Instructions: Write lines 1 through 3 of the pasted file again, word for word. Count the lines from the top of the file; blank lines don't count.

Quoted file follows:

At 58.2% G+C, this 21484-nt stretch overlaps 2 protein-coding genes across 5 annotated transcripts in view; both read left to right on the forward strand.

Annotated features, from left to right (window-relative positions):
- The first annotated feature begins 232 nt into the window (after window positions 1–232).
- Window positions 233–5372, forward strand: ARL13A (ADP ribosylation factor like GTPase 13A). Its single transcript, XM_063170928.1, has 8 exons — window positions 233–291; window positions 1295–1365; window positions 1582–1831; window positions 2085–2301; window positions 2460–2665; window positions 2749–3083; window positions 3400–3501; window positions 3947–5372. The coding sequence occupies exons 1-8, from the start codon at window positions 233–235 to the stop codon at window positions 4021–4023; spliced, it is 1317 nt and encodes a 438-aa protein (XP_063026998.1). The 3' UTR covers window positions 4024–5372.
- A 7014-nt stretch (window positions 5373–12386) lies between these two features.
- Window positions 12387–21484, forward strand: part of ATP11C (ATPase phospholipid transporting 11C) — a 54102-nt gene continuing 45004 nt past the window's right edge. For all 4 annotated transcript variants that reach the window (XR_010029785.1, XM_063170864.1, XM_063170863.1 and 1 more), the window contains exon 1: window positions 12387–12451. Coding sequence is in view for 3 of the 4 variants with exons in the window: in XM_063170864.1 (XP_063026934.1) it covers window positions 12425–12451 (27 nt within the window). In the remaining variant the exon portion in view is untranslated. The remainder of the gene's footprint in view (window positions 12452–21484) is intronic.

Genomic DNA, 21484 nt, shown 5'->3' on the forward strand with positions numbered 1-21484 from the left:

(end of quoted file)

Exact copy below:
At 58.2% G+C, this 21484-nt stretch overlaps 2 protein-coding genes across 5 annotated transcripts in view; both read left to right on the forward strand.

Annotated features, from left to right (window-relative positions):
- The first annotated feature begins 232 nt into the window (after window positions 1–232).